Final, Canadiens 3-1: The game is over. The Bruins’ season is over. The Canadiens got out to an early lead, they built that lead and they held onto that lead. They win the game 3-1, and they will move on to face the New York Rangers in the Eastern Conference finals.
Third period, 19:41, Canadiens 3-1: A whole lot of nothing for the Bruins’ power play, which is operating at 6-on-4 with Tuukka Rask pulled.
Third period, 17:59, Canadiens 3-1: The Bruins are going on the power play. Andrei Markov picked up the interference penalty as he cut off David Krejci while Krejci was trying to chase down a loose puck bouncing into the Montreal zone.
Third period, 17:07, Canadiens 3-1: That one might do it. The Bruins looked like they had a shorthanded rush going, but the Canadiens blocked the shot and started it back the other way. Daniel Briere’s breakaway ended with him putting a shot off of Zdeno Chara’s skate, and the puck got by Tuukka Rask for the insurance goal.
Third period, 15:29, Canadiens 2-1: That’s not going to help the Bruins’ comeback efforts.
Michael Bournival was playing the puck through the neutral zone when he put the puck along the boards into the Boston zone. That’s where Johnny Boychuk stood him up with a big hit. That big hit was called for interference, and Boston will have to kill off the penalty while trying to come back as it’s getting late.
Third period, 11:26, Canadiens 2-1: The Bruins just got a hellacious shift out of the David Krejci line, arguably that line’s best shift of the entire series. They were not able to find the back of the net, but they’re starting to put it all together. The question is, though, do they have enough time to get one by Carey Price?
Boston is outshooting Montreal 6-2 here in the third.
Third period, 7:33, Canadiens 2-1: Carey Price deserves credit for how he’s played so far. The Bruins’ first line just got some speed through the neutral zone, and the puck was left for Jarome Iginla in the slot. His shot was gloved by Price.
Third period, 6:39, Canadiens 2-1: The third period has been played pretty much entirely in the Montreal end so far. The Bruins have had plenty of push back, but that’s going to be all for nothing if they don’t bury one of these chances. They need more traffic in front of Carey Price.
Third period, 5:03, Canadiens 2-1: The Bruins are pushing, and they’re pushing hard, but the inability to bury the chances continues to haunt them. David Krejci took a shot from the slot that Carey Price stopped. Jarome Iginla was there for the rebound, but his backhand attempt hit the side of the net.
Third period, 1:15, Canadiens 2-1: The Bruins have killed off the penalty, and they’re back to even strength. Let’s see if they can build off of that kill.
Third period, 0:01, Canadiens 2-1: The third period is underway, and the Bruins still have 1:15 of Montreal power-play time to kill off to begin the period.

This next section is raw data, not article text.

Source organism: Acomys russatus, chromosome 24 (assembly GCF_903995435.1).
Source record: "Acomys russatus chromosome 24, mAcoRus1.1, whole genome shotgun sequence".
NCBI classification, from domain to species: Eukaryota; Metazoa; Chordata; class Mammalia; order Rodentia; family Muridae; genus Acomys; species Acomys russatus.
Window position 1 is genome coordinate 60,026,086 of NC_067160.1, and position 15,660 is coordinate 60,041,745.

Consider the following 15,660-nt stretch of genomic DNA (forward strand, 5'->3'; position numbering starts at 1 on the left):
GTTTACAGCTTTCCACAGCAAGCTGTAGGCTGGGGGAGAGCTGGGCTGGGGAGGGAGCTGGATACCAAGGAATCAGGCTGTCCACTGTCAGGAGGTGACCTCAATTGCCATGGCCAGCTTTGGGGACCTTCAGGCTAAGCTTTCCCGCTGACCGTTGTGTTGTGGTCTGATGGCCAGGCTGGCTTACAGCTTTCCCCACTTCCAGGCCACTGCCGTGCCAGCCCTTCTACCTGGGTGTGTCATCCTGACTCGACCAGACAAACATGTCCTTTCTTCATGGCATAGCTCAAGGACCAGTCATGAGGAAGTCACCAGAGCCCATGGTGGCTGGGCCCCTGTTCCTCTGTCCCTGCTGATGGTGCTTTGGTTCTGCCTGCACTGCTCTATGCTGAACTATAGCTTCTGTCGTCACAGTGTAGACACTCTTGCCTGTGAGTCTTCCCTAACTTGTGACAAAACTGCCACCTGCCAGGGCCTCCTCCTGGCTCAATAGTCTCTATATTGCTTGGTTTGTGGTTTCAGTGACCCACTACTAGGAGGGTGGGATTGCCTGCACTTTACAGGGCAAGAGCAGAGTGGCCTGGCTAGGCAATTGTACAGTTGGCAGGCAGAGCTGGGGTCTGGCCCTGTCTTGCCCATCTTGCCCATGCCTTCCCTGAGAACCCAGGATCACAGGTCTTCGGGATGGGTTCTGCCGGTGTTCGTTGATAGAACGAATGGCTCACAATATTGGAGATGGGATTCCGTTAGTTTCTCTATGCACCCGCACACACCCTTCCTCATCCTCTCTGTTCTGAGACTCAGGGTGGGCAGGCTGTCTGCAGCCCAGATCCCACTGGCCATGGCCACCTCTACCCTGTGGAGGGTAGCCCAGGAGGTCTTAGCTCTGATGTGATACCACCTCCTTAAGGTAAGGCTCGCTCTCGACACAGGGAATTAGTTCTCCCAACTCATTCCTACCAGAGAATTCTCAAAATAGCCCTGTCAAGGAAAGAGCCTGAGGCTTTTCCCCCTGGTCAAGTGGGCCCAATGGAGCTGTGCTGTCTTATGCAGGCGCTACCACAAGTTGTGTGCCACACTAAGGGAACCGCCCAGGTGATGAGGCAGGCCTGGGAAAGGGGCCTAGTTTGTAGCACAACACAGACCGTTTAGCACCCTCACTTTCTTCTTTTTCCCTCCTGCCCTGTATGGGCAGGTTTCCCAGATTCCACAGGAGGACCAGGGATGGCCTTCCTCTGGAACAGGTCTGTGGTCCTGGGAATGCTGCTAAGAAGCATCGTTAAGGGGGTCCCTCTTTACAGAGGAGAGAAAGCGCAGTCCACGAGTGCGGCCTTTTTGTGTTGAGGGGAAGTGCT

End second period, Canadiens 2-1: The second period is over, and the Bruins will have to come from behind in the third period if they want to extend their season. They’ll have to do so while killing 75 seconds of power-play time to begin the third.
Second period, 19:15, Canadiens 2-1: The Bruins haven’t been able to sustain any momentum out of the goal, and they’ll end the period on the penalty kill. David Krejci was just called for holding deep in the Boston end.
Second period, 17:58, Canadiens 2-1: The Bruins are on the board.
Torey Krug just walked the puck down the right wing, and put a shot at the net, which is where Jarome Iginla was parked in front of Carey Price. Iginla deflected the puck, and the puck hit Price in the stomach before finding the back of the net.
Second period, 16:55, Canadiens 2-0: Huge power play for the Bruins on the way. Max Pacioretty was called for holding, and the Bruins need to get something going here.
Second peiod, 14:20, Canadiens 2-0: The Bruins’ power play comes and goes without any real chances. Not only that, they didn’t do much to turn the tide of momentum, and Bruins fans were booing by the end of the power play. Nothing going right so far for the Bruins, and they’re not doing much to make you think that will change any time soon.
Second period, 11:48, Canadiens 2-0: The Bruins will get a chance to get back into this game on the power play.
Lars Eller was just called for interference, and Boston gets its first crack on the man-advantage.
Second period, 10:22, Canadiens 2-0: The Bruins are in trouble.
Boston couldn’t clear the zone, and that allowed David Desharnais to set up Max Pacioretty on the left wing. Desharnais made a pass across the slot in front of a falling Torey Krug, and Pacioretty blasted it from the right circle past Tuukka Rask for the second goal.
Second period, 9:00, Canadiens 1-0: The Bruins have started to even the ice and find their game, but Tuukka Rask has still had to come up big. He just made two big saves, the second one a really nice stop on a point-blank chance from Brian Gionta. Rask has been fine so far, as there wasn’t much the Boston goalie could do on that play.
Second period, 4:49, Canadiens 1-0: Carey Price just made his best save of the night. Patrice Bergeron entered the zone with speed and got to the net, but Price made a save right in close to keep the Bruins off the board.